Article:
"defender of man." (Though this kind of "meaning" is always secondary
to the sound and feel of a name.) Clearly I was thinking "cossack"
and "steppes of central asia" in coming up with Derzhi names.
"Derzhi" itself is one of those names that just popped into my head.
Seyonne on the other hand, I had to work at. I was looking at Welsh
names for the Ezzarians, evoking the myths involved in a small, green,
and rainswept land, isolated by its own ancient culture. I found a
name I liked the look of "Sion" but I wanted my own pronunciation (and
a spelling that was slightly less ambigous.) So I worked until I came
up with Seyonne. I felt like there were fewer ways to read it, and

most were close to what I wanted. ("say OWN") I don't agree that
naming characters is a particularly difficult part of writing - making
a character live is much harder - but it certainly IS a critical part
for me. I just can't proceed until I have the name.


> 8) I couldn't rephrase this question properly without losing the sense
> of it so here is the exact question:
> In an interview, Carol Berg listed the elements she keeps in mind while
> writing a story. One of these was: 'an initial setting that feels like
> it could have been a part of our world at some time'.
> I'd never really thought of this aspect of fantasy writing very much -
> somehow it seems to bring fantasy closer to sf, in my mind, since what
> she is suggesting is that she views her fantasy worlds as possible
> extrapolations of our own. Is this a fair comment? Also, why is this
> important to her - since it is fantasy, why bother about such things?

Certainly fantasy worlds can take on many different shapes, some
closer to our own world, with some slight alteration to its natural
laws to permit such things as magic, and some that are radically
different from our world. Hmmm...possible extrapolations of our own
world? I'm not sure of what you mean. I don't believe anyone is going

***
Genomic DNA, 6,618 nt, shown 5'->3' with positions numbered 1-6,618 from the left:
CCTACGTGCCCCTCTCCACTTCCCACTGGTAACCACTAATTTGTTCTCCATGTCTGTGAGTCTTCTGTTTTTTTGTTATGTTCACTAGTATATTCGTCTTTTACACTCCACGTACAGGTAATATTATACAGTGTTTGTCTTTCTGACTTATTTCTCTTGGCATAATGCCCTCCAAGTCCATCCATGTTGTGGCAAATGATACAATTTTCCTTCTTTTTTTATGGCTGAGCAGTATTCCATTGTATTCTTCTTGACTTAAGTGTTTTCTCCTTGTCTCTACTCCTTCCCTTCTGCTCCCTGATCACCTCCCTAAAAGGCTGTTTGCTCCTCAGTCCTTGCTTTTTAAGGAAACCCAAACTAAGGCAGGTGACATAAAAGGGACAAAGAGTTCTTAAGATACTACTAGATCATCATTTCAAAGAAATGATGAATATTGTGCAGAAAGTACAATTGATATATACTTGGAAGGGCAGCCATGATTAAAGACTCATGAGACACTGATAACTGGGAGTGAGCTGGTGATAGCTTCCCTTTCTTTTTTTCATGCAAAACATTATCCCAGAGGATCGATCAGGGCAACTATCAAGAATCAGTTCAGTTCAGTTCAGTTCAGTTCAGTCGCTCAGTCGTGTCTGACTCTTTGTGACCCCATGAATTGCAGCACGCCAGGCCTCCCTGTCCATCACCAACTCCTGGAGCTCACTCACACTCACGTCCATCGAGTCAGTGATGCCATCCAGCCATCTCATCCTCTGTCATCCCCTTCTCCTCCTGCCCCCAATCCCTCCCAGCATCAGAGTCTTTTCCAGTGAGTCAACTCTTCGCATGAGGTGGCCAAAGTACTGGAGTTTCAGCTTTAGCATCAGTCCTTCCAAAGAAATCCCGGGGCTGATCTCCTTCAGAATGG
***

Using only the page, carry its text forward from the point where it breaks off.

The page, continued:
to be shapeshifting any time soon...but then I don't necesarily
believe we're going to discover faster than light travel any time soon
either! I love Zelazny's concept of Amber as the "true world," with
the multiple reflections that you can travel through, with
progressively wilder alterations in natural law the farther you get
from the center. (Do you call Amber itself an extrapolation of our
world? It is very "human-like" with houses, forests, occupations, and
so forth, and its own set of natural laws.) At the other end the

Courts of Chaos is wonderful, but it's not where I want to start out
or to stay!


I personally enjoy writing worlds that are, at least initially, closer
to the Amber end of things rather than the Courts of Chaos. (Those who
have read "Revelation" and "Restoration" know that sometimes my hero's
path leads to worlds that are quite different from human worlds, of
course.) I like to live a story with my characters and take my
readers on the journey as well. I feel like starting out in a world
that is familiar enables the reader to identify with the character
more easily, and relieves me of having to redefine every aspect of the
world. In essence the reader's mind is freed up to fill in some of
the details of a Derzhi city's marketplace or the ruins of Drafa and
feel "at home" there. Then as we move into stranger places, we can be
drawn along as well. I like to think of my stories as "human stories"
and that the fantastical elements of the world are there to challenge
my characters and allow us to explore their nature in interesting

ways. What would it be like to have a demon living in your soul? To
shapeshift? What would it be like to discover that your singing
somehow changes the world? Fun!


I certainly believe that fantasy worlds must "work" as real worlds in themselves in order to present conflicts that are "real" and characters that live. They must have economies and history, and mythology. They must not give the appearance of being "static" or homogeneous, as life isn't that way. To me that is the minimimal line between stories that are "fluff" and stories that I can get involved in as a reader.

Hope that approaches an answer!

Best to all,
Carol


--

http://www.sff.net/people/carolbergcarolberg@sff.net

Author of TRANSFORMATION, REVELATION, RESTORATION, SONG OF THE BEAST,
and SON OF AVONAR, new from NAL/Roc in February 2004
 

Brian G Turner

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Superb stuff - I'll make sure I put this on the main site for when the new design is properly built. :)
 

Marianne

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I know how busy a writer's life can be, and the life of a published writer is even more hectic. I appreciate the time Carol gave to each question....what a wonderful gift.

Marianne
 

Brian G Turner

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This does make me want to watch out for Transformations now - I do like the premise. :)